Your eye health is probably the last thing you might think about when it comes to your beauty routine. We all know not to share eyeliner (a one-way ticket to conjunctivitis) or to bin mascara when it becomes dry and crusty (sorry, it's reached the end of its lifespan). But you'd be surprised by how many everyday makeup and skincare habits could pose a problem for your eyes.
Nicola Alexander-Cross, optometrist and co-founder of Peep Club, is well versed in the matter. She's seen everything from self-inflicted eye infections as a result of taking off makeup incorrectly, to eczema-like skin conditions brought on by viral TikTok beauty hacks. In other words, what Nicola doesn't know about keeping eyes healthy and happy isn't worth knowing.
With that in mind, I couldn't say no to a one-on-one consultation (especially as I'm convinced that the rather clumsy way in which I apply and take off my signature heavy eye makeup is contributing to my deteriorating eyesight). What I learned gave my beauty routine a much-needed service — and here's everything I want you to know.
This is the wrong way to remove eye makeup
Even if closed, eyes are not a watertight seal, explains Nicola, which is why it pays to swipe down and outwards when removing eye makeup using a cotton pad — never upwards (guilty as charged). Loading makeup remover onto a pad and doing it the latter way can disrupt your tear film (the fluid layer on the surface of the eye) making eyes uncomfortably blurry. It's not just your tear film, though. Your cornea is also prone to damage if you're too aggressive. "Your cornea is made up of stem cells," says Nicola. "It heals quickly, but up to a point. If you keep damaging it and grazing it with cotton pads or wipes, it'll get to a point where damage is irreversible. People do it all the time."
So which makeup remover should you use? Nicola is a fan of micellar water, but prefers an oil based balm, and natural, super-soft pads. "I'd suggest leaving the cotton round on the eye for a moment to melt away the makeup, as something oil based it will break down the product easily this way," adds Nicola. "Then, gently wipe down and outwards. Make sure the pads you're using remain soft even after you wash them," says Nicola, as some reusable versions can become scratchy over time.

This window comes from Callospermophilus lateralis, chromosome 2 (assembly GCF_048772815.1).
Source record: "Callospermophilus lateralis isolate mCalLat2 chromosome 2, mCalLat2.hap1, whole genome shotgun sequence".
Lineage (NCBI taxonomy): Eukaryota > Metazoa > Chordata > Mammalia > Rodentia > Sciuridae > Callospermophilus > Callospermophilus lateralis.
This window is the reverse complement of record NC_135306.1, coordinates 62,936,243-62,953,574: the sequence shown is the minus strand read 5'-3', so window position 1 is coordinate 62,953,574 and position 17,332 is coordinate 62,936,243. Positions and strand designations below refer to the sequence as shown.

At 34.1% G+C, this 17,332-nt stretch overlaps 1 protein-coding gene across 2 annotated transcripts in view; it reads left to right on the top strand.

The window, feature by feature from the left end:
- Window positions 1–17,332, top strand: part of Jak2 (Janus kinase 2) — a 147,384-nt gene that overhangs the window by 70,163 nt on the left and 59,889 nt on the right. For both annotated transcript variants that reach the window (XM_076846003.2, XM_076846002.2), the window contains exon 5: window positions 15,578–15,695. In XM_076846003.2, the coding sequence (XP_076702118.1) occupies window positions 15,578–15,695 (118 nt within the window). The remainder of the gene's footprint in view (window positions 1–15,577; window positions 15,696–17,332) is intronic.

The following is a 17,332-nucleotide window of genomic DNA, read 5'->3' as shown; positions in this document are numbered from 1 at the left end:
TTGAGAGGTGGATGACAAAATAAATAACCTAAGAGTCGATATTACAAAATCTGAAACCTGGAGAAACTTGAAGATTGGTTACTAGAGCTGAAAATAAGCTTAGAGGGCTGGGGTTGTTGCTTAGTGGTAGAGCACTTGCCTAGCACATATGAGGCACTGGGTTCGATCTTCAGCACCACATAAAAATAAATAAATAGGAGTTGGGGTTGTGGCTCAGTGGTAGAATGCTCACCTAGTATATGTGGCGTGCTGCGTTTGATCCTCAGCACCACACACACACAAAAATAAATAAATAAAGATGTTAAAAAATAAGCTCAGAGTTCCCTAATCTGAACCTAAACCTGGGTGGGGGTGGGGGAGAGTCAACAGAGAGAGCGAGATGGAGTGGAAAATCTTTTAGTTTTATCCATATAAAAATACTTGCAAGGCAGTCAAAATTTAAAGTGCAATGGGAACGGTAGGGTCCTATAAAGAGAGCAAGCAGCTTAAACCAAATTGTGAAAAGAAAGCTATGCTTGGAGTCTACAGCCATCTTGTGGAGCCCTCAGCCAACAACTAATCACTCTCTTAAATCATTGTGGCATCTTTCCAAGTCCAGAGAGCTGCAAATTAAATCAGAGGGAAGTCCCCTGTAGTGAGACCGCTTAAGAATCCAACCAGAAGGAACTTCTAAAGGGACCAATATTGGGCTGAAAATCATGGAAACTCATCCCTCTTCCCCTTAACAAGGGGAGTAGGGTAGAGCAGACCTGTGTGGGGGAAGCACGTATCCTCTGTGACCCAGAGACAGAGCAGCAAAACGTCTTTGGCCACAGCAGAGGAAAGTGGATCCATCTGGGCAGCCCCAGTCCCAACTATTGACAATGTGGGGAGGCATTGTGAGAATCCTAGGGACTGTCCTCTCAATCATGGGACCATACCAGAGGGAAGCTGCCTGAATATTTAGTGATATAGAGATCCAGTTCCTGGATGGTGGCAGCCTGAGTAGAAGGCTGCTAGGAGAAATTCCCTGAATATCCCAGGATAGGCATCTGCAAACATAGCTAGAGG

If you'd rather not use cotton pads, a gentle balm that turns into a cleansing milk on contact with water is a great shout. If you have very sensitive eyes, Nicola also suggests looking out for products with minimal ingredients (4-5) and with a label that states they are specifically developed for eyes ('ophthalmologist tested').
Avoid eye makeup remover which contains alcohol
Alcohol-based eye makeup removers are one of the culprits that causes dry eyes, which is why Nicola prefers oil-based versions. "Most people have some version of dry eyes," she says. "It's an overarching term, but it can be anything from a little bit of redness, an itchy feeling or eyes going into hyper-overdrive and starting to water. Even difficulty looking at screens."
Loose powder is an offender, too. "When you really need to powder, keep your eyes closed as this type of product can disturb your tear film," says Nicola. The same goes for setting sprays, particularly mattifying versions, which tend to contain alcohol.
Left untreated, Nicola says that dry eyes can be very uncomfortable and affect vision. Drinking more water is probably the best way to treat dry eyes naturally, though, but Nicola likes a nightly hot compress (you can do this with a warm, damp cloth) or investing in a humidifier — also helpful for keeping eyes comfortably moisturised.